Singtel’s next-generation data centres to be AI-ready, green and connected
SINGAPORE - Mainboard-listed Singtel’s pipeline of state-of-the-art data centres will be able to support intensive artificial intelligence (AI) workloads while being green and connected, the telecommunications company said on Dec 5.
First on the runway is the group’s next-generation data centre in Tuas which is now under construction. It will be the group’s largest, with a capacity of 58MW, and is expected to be operational by 2025.
Singtel is also developing two similar ultra-modern ones in Thailand and Indonesia.
The three new centres will increase the telco’s pipeline capacity of such assets beyond 200MW and will complement its current two data centres in Singapore, which have a combined capacity of 62MW.
“All future facilities and those being built will be based on the Tuas data centre, in terms of sustainability considerations, potential AI workloads, as well as appropriate floor loading and cooling solutions,” said Digital InfraCo chief executive officer Bill Chang, in response to a query from The Straits Times.
Digital InfraCo, created in June, is Singtel’s standalone infrastructure subsidiary.
“We are exploring markets in Southeast Asia, such as Malaysia, as well as other tier-one Asian markets, such as Japan,” Chang added.
“There is strong demand for data centres across the region and, in particular, Southeast Asia, where growth rates are in the high teens,” he said.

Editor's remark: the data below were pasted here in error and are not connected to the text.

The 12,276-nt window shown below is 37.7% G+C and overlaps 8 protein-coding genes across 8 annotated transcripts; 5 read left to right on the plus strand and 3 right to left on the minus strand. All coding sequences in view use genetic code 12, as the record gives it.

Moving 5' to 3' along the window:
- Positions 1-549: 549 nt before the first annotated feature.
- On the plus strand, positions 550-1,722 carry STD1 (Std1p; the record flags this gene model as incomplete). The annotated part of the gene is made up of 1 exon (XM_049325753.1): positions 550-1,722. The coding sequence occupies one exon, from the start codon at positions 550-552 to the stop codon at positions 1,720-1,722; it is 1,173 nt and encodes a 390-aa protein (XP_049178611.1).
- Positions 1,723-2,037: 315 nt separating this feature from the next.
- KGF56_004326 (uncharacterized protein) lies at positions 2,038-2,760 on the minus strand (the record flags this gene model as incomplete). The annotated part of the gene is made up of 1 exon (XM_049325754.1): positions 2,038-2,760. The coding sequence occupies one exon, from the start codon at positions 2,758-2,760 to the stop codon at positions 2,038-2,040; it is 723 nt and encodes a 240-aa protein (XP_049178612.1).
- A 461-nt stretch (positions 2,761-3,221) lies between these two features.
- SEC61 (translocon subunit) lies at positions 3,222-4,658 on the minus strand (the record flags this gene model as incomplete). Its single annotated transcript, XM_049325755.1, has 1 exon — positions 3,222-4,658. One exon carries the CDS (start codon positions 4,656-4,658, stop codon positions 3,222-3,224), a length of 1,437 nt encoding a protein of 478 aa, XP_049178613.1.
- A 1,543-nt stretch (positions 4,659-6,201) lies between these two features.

“With the rapid adoption of AI across various sectors, we see an inflection point in the industry for high power density, yet sustainable and hyperconnected AI data centres.
This is why we are building our fourth-generation platform, specifically tailored to such intense computing environments,” he said.
The Tuas data centre is designed not only to be able to support AI functions but also to drive greater energy efficiency by incorporating liquid-cooling capabilities.
The processors used in AI computing tend to consume a lot of power and generate correspondingly large amounts of heat. This can compromise performance or cause serious damage to the chips.
Once amply cooled, however, the Tuas facility should be able to improve its power usage effectiveness, or PUE, which is likely to reach around 1.23 at full load.
A data centre’s PUE is a measure of its energy efficiency. It is the ratio of the total amount of energy used versus the energy used by the computing equipment. A PUE of 1 indicates perfect efficiency.
This means that no power is wasted on any other uses, except to keep the computing equipment running.
In 2020, the industry average PUE for a data centre stood at around 1.58, while newer ones are at 1.4 or lower.
The environmentally friendly credentials of Singtel’s existing data centres have helped the group secure its first green loan.
On Dec 4, the group borrowed $535 million from DBS Bank, OCBC Bank, UOB and Standard Chartered Bank. This will go towards refinancing borrowings and supporting Singtel’s current data centres which have the requisite Green Mark certification.
There are plans to seek this type of financing for the other projects under construction as well, including the Tuas Centre.
In terms of connectivity, the AI-ready facilities will be linked to Singtel’s various fixed and 5G mobile networks.
Underpinned by high bandwidth and low latencies, connected smart devices, such as robotics and autonomous systems, will be able to exploit AI in a host of novel ways.
Commenting on the telco’s initiative, DBS analyst Sachin Mittal said: “Singtel is taking a lead in building data centres required for hosting AI servers, which require high capital expenditure and high power density.
“Multinational customers often prefer to work with a few data centres on a regional basis, as having a regional footprint is very useful.”
The Straits Times
Asia News Network